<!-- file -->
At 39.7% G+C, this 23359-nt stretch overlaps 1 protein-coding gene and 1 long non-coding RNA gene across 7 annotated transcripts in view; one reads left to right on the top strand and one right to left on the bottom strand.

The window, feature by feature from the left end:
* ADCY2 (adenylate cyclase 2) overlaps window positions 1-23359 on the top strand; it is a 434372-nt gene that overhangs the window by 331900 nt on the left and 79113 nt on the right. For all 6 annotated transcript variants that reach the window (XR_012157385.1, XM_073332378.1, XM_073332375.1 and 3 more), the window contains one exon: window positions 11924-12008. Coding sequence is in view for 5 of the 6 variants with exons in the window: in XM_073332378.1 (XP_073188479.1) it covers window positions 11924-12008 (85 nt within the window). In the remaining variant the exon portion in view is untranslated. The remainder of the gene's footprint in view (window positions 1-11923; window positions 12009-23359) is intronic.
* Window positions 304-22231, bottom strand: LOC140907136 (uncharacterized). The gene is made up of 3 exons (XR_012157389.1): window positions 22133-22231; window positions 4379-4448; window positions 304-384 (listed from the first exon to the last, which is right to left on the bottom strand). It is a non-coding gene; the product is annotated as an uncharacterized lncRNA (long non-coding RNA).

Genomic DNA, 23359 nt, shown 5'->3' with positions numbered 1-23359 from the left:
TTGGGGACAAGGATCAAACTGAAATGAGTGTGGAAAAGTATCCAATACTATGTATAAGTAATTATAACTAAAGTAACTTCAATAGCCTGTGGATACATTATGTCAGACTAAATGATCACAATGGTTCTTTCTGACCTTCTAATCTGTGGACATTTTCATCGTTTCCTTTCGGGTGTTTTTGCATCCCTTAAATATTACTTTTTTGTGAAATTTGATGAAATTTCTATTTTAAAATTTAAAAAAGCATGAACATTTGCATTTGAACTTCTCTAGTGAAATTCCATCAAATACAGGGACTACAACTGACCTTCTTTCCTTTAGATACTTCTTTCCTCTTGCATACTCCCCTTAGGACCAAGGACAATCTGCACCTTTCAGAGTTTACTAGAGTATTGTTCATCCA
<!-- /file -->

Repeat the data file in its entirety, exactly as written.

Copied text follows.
At 39.7% G+C, this 23359-nt stretch overlaps 1 protein-coding gene and 1 long non-coding RNA gene across 7 annotated transcripts in view; one reads left to right on the top strand and one right to left on the bottom strand.

The window, feature by feature from the left end:
* ADCY2 (adenylate cyclase 2) overlaps window positions 1-23359 on the top strand; it is a 434372-nt gene that overhangs the window by 331900 nt on the left and 79113 nt on the right. For all 6 annotated transcript variants that reach the window (XR_012157385.1, XM_073332378.1, XM_073332375.1 and 3 more), the window contains one exon: window positions 11924-12008. Coding sequence is in view for 5 of the 6 variants with exons in the window: in XM_073332378.1 (XP_073188479.1) it covers window positions 11924-12008 (85 nt within the window). In the remaining variant the exon portion in view is untranslated. The remainder of the gene's footprint in view (window positions 1-11923; window positions 12009-23359) is intronic.
* Window positions 304-22231, bottom strand: LOC140907136 (uncharacterized). The gene is made up of 3 exons (XR_012157389.1): window positions 22133-22231; window positions 4379-4448; window positions 304-384 (listed from the first exon to the last, which is right to left on the bottom strand). It is a non-coding gene; the product is annotated as an uncharacterized lncRNA (long non-coding RNA).

Genomic DNA, 23359 nt, shown 5'->3' with positions numbered 1-23359 from the left:
TTGGGGACAAGGATCAAACTGAAATGAGTGTGGAAAAGTATCCAATACTATGTATAAGTAATTATAACTAAAGTAACTTCAATAGCCTGTGGATACATTATGTCAGACTAAATGATCACAATGGTTCTTTCTGACCTTCTAATCTGTGGACATTTTCATCGTTTCCTTTCGGGTGTTTTTGCATCCCTTAAATATTACTTTTTTGTGAAATTTGATGAAATTTCTATTTTAAAATTTAAAAAAGCATGAACATTTGCATTTGAACTTCTCTAGTGAAATTCCATCAAATACAGGGACTACAACTGACCTTCTTTCCTTTAGATACTTCTTTCCTCTTGCATACTCCCCTTAGGACCAAGGACAATCTGCACCTTTCAGAGTTTACTAGAGTATTGTTCATCCA